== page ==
Sea History 011 - Summer 1978

Page 10

LETTERS Steamboat Heritage To the Editor: I thoroughly enjoyed William G. Muller's painting of the steamer Albany in SH ¡ w. Your caption might lead the reader to think that was her only name, but actually she was renamed Potomac on June 8, 1934, and kept that name as steamer and barge until renamed Ware River on April 16, 1952. She was dropped from enrollment in January 1968, her hull later being used as a breakwater at Portsmouth, Virginia. In your Steamer List, Duchess was enrolled under that name in 1976. Her enrolled length of 201.7' is as of her 1941 rebuilding; previously she was 192.9 '. Her younger sister Mount Vernon was similarly rebuilt. Although carried in the Merchant Vessels List as Mount Vernon until exempted in 1972, her current owners (SIU) renamed her Charles S. Zimmerman on March 11, 1969. Provincetown was laid up in the fall of 1963, not 1964. The Ticonderoga was built in 1906, not 1926. Yankee's wartime name in the Navy was League Island, YFB-20. She was purchased February 24, 1941, and returned to the War Shipping Administration January 9, 1947. HARRY JONES Waldorf, Maryland To the Editor: It is certainly true to sta te that Fishers Island was "converted to diesel, renamed ... ; '' but it does omit a substantial chunk of her war and postwar existence, when she was Col. John E. Baxter. The old City of Wilmington's present name, I believe, is not Dutchess (as in the county) but Duchess (as in Alice in Wonderland), and with a nautically illiterate The welded to her front end. The wording of the Mar/has Vineyard note suggests that she received that name and her diesels simultaneously-actually, the dates of change were 1928 and 1959. Mount Washington, when first launched into Lake Winnipesaukee (as Mt. Washington ll) in 1940, was a screw steamer, propelled by engines amputated from a steam yacht. These were requi sitioned for some farfetched and Jorgotten war use, shipped overseas and torpedoed en route, leaving the Mount to sit powerless until she got her diesels after the war. Nobska was built as Nobska, renamed Nantucket at the sa me time Islander became Marthas Vineyard, and restored to her original nam e when the third Nantucket came out in 1957. Sabino was built as Tourist, vut capsized after a decade or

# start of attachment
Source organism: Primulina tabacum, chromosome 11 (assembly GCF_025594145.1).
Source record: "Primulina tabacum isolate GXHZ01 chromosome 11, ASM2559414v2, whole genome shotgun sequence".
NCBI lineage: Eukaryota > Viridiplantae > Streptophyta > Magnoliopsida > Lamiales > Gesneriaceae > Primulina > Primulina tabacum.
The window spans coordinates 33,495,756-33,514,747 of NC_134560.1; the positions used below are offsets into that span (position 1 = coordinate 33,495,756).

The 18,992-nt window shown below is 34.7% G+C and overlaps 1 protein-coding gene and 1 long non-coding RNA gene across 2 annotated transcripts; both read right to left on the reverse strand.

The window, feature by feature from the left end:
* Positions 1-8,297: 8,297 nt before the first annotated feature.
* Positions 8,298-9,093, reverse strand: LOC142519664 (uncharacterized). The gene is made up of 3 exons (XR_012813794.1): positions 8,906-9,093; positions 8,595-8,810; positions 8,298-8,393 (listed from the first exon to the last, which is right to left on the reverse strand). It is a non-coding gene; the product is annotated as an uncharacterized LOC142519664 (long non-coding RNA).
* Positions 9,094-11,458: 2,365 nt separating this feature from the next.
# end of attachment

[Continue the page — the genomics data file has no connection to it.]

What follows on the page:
so and received her present name after rebuilding. Ticonderoga's building date, as given, is an obvious typo for 1906. Even a partial list, it would see m, should include the still-active stea mer which represe nted the last, if not hugely sucessful, gasp of New England steamboating: the third Nantucket (now Naushon). Also, I would argue for inclusion of Greenport ex-New Jersey exPrincess Anne and Cape May ex-De/Mar- Va, still in floating lay-up at New Bedford, awaiting a summons to crosssound service which seems increasingly unlikely. Even though designed to carry the motori zed 20th-century passenger, with his wheels, these were, when built , very respectable specimens of the genus steamboat. C. BRADFORD MITCHELL Brooklyn, New York

The Bowdoin To the Editor: Edmund Francis Moran' s letter (SH 9), on the schooner Bowdoin leads me to seco nd his request that Mrs. MacMillan take "pen in hand" and tell the story of the ship, the man and the boys. I know there is a lot there! I have enclosed a picture of a diorama